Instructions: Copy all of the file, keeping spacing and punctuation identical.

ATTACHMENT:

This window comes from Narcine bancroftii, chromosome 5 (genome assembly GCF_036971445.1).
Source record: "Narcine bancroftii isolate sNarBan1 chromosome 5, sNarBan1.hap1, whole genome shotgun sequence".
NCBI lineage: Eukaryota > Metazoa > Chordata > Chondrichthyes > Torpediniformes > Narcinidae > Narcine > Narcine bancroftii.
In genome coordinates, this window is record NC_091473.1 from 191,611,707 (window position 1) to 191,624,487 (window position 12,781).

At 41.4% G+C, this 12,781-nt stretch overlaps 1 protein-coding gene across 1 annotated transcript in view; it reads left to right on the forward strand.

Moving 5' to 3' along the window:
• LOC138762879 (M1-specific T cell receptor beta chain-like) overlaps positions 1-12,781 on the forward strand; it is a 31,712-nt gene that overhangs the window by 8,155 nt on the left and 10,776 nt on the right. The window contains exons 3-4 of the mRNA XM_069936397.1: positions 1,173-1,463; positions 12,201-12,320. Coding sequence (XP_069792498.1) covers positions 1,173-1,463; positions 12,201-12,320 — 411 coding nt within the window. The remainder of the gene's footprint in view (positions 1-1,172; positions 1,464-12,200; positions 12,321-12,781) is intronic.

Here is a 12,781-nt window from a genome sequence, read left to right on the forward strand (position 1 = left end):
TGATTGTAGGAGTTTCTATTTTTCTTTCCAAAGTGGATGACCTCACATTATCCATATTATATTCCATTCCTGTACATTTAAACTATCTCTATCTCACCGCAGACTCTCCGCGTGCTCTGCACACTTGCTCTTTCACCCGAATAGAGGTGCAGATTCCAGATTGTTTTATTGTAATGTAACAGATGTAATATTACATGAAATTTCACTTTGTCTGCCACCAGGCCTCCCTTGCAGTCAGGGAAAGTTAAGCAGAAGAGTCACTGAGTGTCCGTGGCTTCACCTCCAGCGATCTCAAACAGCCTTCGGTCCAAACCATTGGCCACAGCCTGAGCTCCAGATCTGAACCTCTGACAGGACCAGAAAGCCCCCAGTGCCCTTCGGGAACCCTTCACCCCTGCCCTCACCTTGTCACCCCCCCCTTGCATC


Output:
This window comes from Narcine bancroftii, chromosome 5 (genome assembly GCF_036971445.1).
Source record: "Narcine bancroftii isolate sNarBan1 chromosome 5, sNarBan1.hap1, whole genome shotgun sequence".
NCBI lineage: Eukaryota > Metazoa > Chordata > Chondrichthyes > Torpediniformes > Narcinidae > Narcine > Narcine bancroftii.
In genome coordinates, this window is record NC_091473.1 from 191,611,707 (window position 1) to 191,624,487 (window position 12,781).

At 41.4% G+C, this 12,781-nt stretch overlaps 1 protein-coding gene across 1 annotated transcript in view; it reads left to right on the forward strand.

Moving 5' to 3' along the window:
• LOC138762879 (M1-specific T cell receptor beta chain-like) overlaps positions 1-12,781 on the forward strand; it is a 31,712-nt gene that overhangs the window by 8,155 nt on the left and 10,776 nt on the right. The window contains exons 3-4 of the mRNA XM_069936397.1: positions 1,173-1,463; positions 12,201-12,320. Coding sequence (XP_069792498.1) covers positions 1,173-1,463; positions 12,201-12,320 — 411 coding nt within the window. The remainder of the gene's footprint in view (positions 1-1,172; positions 1,464-12,200; positions 12,321-12,781) is intronic.

Here is a 12,781-nt window from a genome sequence, read left to right on the forward strand (position 1 = left end):
TGATTGTAGGAGTTTCTATTTTTCTTTCCAAAGTGGATGACCTCACATTATCCATATTATATTCCATTCCTGTACATTTAAACTATCTCTATCTCACCGCAGACTCTCCGCGTGCTCTGCACACTTGCTCTTTCACCCGAATAGAGGTGCAGATTCCAGATTGTTTTATTGTAATGTAACAGATGTAATATTACATGAAATTTCACTTTGTCTGCCACCAGGCCTCCCTTGCAGTCAGGGAAAGTTAAGCAGAAGAGTCACTGAGTGTCCGTGGCTTCACCTCCAGCGATCTCAAACAGCCTTCGGTCCAAACCATTGGCCACAGCCTGAGCTCCAGATCTGAACCTCTGACAGGACCAGAAAGCCCCCAGTGCCCTTCGGGAACCCTTCACCCCTGCCCTCACCTTGTCACCCCCCCCTTGCATC